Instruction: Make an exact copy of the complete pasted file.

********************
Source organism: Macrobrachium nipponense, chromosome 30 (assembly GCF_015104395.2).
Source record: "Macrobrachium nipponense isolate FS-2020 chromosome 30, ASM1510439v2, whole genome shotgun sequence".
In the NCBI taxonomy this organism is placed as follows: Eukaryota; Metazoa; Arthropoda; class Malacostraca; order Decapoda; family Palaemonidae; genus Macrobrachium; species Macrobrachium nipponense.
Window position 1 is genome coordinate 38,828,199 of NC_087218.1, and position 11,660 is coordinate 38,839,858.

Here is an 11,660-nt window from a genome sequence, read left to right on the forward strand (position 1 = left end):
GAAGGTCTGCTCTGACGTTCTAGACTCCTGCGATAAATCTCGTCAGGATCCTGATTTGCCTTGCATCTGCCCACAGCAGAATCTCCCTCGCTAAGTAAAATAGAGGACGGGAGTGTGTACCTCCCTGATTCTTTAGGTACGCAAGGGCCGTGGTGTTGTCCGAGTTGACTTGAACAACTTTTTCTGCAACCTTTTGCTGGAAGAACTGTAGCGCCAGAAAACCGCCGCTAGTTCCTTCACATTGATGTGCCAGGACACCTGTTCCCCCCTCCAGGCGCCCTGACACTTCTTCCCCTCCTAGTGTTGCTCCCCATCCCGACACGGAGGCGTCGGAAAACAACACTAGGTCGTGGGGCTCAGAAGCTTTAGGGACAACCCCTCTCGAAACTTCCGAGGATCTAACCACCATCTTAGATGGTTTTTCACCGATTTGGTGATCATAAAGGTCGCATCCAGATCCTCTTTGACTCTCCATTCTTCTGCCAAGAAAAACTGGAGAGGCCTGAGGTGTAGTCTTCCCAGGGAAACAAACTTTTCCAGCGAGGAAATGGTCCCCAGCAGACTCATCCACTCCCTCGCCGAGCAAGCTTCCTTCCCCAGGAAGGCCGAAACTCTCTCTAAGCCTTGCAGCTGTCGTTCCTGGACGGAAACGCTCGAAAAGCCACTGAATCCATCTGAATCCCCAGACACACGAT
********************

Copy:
Source organism: Macrobrachium nipponense, chromosome 30 (assembly GCF_015104395.2).
Source record: "Macrobrachium nipponense isolate FS-2020 chromosome 30, ASM1510439v2, whole genome shotgun sequence".
In the NCBI taxonomy this organism is placed as follows: Eukaryota; Metazoa; Arthropoda; class Malacostraca; order Decapoda; family Palaemonidae; genus Macrobrachium; species Macrobrachium nipponense.
Window position 1 is genome coordinate 38,828,199 of NC_087218.1, and position 11,660 is coordinate 38,839,858.

Here is an 11,660-nt window from a genome sequence, read left to right on the forward strand (position 1 = left end):
GAAGGTCTGCTCTGACGTTCTAGACTCCTGCGATAAATCTCGTCAGGATCCTGATTTGCCTTGCATCTGCCCACAGCAGAATCTCCCTCGCTAAGTAAAATAGAGGACGGGAGTGTGTACCTCCCTGATTCTTTAGGTACGCAAGGGCCGTGGTGTTGTCCGAGTTGACTTGAACAACTTTTTCTGCAACCTTTTGCTGGAAGAACTGTAGCGCCAGAAAACCGCCGCTAGTTCCTTCACATTGATGTGCCAGGACACCTGTTCCCCCCTCCAGGCGCCCTGACACTTCTTCCCCTCCTAGTGTTGCTCCCCATCCCGACACGGAGGCGTCGGAAAACAACACTAGGTCGTGGGGCTCAGAAGCTTTAGGGACAACCCCTCTCGAAACTTCCGAGGATCTAACCACCATCTTAGATGGTTTTTCACCGATTTGGTGATCATAAAGGTCGCATCCAGATCCTCTTTGACTCTCCATTCTTCTGCCAAGAAAAACTGGAGAGGCCTGAGGTGTAGTCTTCCCAGGGAAACAAACTTTTCCAGCGAGGAAATGGTCCCCAGCAGACTCATCCACTCCCTCGCCGAGCAAGCTTCCTTCCCCAGGAAGGCCGAAACTCTCTCTAAGCCTTGCAGCTGTCGTTCCTGGACGGAAACGCTCGAAAAGCCACTGAATCCATCTGAATCCCCAGACACACGAT